The Catholic Thing
ABC v. Ireland Print E-mail
By William Saunders   
Tuesday, 15 December 2009
Ed's Note - Our deep thanks to all of you who responded so generously to our request for support yesterday. We're in a difficult economic situation nationally and we know that many of you have to make some difficult choices about giving. As you are thinking over your end-of-year contributions, please remember The Catholic Thing. We need strong financial backing from our readers to continue bringing you first-rate Catholic thought every morning. Please click on the Donate button today and do your part for our efforts. All contributions are tax-deductible. - Robert Royal

I spent the feast of the Immaculate Conception in Strasbourg, France this year, consulting on a case before the European Court of Human Rights (ECHR), ABC v. Ireland. The plaintiffs in the case are three anonymous women (referred to as “A,” “B,” and “C”) who are challenging Ireland’s protection of the unborn. They have petitioned the Court to create a “right to abortion” in the European Convention on Human Rights (the Convention) and ask that the abortion “right” trump the right to life guaranteed in Ireland’s Constitution. Such a holding by the ECHR would be a striking departure from the European practice of leaving the resolution of such issues to the member states.

As oral arguments began the next day, December 9, I couldn’t help reflecting upon the significance of the case. Strasbourg is, after all, one of the two main cities for the European institutions; not only is the Council of Europe (and its ECHR) situated there, but the European Parliament meets there one week per month in an architectural monstrosity across the river (it meets in Brussels the other three weeks each month).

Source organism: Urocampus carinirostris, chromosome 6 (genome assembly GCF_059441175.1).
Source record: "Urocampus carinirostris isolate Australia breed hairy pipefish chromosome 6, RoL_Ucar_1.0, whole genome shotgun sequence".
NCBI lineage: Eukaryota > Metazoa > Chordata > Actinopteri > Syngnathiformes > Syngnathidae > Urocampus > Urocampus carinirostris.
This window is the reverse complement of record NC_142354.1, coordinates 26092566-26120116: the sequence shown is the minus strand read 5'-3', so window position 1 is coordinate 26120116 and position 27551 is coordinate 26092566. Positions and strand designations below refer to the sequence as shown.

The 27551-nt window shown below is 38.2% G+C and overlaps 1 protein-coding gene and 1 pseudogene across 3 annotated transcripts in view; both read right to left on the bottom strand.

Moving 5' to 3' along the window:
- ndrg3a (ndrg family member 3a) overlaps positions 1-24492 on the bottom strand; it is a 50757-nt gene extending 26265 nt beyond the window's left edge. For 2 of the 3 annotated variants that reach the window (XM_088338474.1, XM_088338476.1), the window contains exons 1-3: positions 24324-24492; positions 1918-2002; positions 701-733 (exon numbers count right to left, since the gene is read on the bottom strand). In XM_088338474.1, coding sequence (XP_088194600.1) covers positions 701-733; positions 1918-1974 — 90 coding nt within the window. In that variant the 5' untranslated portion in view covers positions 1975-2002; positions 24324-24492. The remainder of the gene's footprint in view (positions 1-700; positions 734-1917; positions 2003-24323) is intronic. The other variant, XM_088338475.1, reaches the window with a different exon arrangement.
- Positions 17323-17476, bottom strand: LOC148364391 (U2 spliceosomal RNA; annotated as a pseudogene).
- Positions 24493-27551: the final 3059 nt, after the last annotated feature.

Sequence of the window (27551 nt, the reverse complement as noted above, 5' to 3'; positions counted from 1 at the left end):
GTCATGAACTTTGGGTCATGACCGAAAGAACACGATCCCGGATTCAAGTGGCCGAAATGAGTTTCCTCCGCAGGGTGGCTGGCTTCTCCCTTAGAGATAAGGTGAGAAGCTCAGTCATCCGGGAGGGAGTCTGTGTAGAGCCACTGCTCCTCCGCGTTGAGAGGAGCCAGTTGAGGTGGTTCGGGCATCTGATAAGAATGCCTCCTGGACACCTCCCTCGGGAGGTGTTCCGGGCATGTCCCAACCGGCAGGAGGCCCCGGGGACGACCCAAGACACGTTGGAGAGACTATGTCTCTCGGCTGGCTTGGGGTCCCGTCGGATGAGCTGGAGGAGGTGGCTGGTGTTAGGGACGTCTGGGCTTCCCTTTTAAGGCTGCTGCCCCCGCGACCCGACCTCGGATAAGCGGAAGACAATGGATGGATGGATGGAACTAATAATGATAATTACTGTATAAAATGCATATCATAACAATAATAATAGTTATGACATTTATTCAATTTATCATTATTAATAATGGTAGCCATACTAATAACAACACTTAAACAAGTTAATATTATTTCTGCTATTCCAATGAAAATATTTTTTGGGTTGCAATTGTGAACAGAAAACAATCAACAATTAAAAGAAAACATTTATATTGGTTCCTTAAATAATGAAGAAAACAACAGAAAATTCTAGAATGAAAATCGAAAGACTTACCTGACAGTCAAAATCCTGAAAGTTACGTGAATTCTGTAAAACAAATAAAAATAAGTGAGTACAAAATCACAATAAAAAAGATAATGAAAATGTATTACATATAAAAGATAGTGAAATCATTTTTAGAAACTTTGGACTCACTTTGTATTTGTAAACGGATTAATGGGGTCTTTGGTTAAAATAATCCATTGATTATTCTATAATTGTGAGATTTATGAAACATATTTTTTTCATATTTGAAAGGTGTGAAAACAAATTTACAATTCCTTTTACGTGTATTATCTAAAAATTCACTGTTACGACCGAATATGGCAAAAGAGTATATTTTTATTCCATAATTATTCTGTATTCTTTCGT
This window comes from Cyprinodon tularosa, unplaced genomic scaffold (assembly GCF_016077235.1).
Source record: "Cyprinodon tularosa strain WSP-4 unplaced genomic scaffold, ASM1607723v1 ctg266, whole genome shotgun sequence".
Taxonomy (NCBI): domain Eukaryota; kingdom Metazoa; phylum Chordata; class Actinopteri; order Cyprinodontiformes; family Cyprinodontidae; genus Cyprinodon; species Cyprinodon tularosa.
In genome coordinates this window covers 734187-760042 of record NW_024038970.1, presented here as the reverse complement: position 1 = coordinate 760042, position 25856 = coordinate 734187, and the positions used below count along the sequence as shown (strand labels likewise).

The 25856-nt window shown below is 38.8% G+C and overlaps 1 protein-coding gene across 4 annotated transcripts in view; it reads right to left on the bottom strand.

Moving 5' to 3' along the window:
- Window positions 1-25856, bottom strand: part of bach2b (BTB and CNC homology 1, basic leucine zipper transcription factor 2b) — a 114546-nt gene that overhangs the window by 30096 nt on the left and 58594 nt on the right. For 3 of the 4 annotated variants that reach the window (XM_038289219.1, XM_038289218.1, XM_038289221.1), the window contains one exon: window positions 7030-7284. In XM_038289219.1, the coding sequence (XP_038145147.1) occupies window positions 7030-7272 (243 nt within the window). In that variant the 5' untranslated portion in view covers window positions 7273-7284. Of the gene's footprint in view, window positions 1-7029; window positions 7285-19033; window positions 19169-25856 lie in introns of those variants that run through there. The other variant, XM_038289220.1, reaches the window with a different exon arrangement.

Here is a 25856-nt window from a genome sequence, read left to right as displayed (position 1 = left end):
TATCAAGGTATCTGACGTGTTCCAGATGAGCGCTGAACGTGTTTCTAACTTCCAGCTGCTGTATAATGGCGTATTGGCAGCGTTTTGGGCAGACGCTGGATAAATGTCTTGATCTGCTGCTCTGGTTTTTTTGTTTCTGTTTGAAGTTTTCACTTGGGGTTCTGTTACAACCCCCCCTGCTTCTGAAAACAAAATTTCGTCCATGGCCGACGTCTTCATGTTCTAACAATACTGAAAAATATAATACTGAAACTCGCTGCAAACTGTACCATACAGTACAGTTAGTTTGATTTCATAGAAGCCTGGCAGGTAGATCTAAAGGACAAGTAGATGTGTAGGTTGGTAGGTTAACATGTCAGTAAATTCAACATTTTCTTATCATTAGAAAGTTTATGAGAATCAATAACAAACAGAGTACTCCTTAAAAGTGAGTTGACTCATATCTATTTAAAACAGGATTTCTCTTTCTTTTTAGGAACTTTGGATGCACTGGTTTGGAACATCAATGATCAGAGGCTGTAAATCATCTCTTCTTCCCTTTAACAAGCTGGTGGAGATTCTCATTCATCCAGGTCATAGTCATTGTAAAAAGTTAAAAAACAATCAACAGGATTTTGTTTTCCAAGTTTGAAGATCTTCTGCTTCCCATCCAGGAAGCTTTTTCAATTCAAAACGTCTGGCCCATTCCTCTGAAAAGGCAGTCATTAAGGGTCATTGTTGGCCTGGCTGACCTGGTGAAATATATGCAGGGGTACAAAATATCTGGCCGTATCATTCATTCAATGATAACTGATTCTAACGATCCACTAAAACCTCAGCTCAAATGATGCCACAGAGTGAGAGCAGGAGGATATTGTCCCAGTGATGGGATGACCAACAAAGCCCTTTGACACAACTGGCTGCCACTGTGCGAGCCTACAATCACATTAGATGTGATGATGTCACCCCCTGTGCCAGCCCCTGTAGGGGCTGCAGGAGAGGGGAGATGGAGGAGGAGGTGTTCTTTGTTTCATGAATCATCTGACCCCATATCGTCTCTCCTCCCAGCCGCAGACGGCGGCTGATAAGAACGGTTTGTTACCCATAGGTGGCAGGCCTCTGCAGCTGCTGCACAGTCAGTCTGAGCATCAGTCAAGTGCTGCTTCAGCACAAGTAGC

Both institutions, the Council of Europe and the EU, fly the distinctive “European flag.” Originally adopted on the feast of the Immaculate Conception in 1955 by the Council of Europe, it is no coincidence that the circle of twelve stars set on a backdrop of blue on the flag brings to mind Revelation 12: 1, “And a great sign appeared in heaven: A woman clothed with the sun, and the moon under her feet and on her head a crown of twelve stars.” Arsène Heitz, designer of the flag, acknowledged late in life that this Scripture passage about Mary was his inspiration.

Fifty-four years and a day later, the flag was present at the ECHR where representatives of the Irish government defended their law. Just as Revelation depicts Mary as protector of the child in her womb, the Irish law they defend is a protection of the unborn. Through several national referenda, the people of the Republic of Ireland voted for the measure that protects the right to life of its unborn members, now Section 40.3.3 of their Constitution.

It is troubling that the ECHR entertained arguments in this case. The plaintiffs made no effort to seek review in the Irish courts even though Article 35 §1 of the Convention requires exhaustion of all domestic remedies before the ECHR hears a case.

While the Court should dismiss the case, there are signs this will not happen. For example, before the lower chamber reached a decision, the matter was referred to the Grand Chamber. This is a highly unusual development in the process of a case and a signal that the Court may be preparing to issue what it considers an “historic” decision. After all, why gather all nineteen judges just to dismiss for lack of jurisdiction?

A 2007 case, Tysiac v. Poland, indicated that the Court may be heading down this activist path towards creating “a right to abortion” under the Convention. In his dissent, Judge Xavier Borrego Borrego sharply criticized the majority opinion for usurping legislative power and running counter to its own case-law in its approach and conclusions. The Court could use this case as an occasion to limit Tysiac to its facts.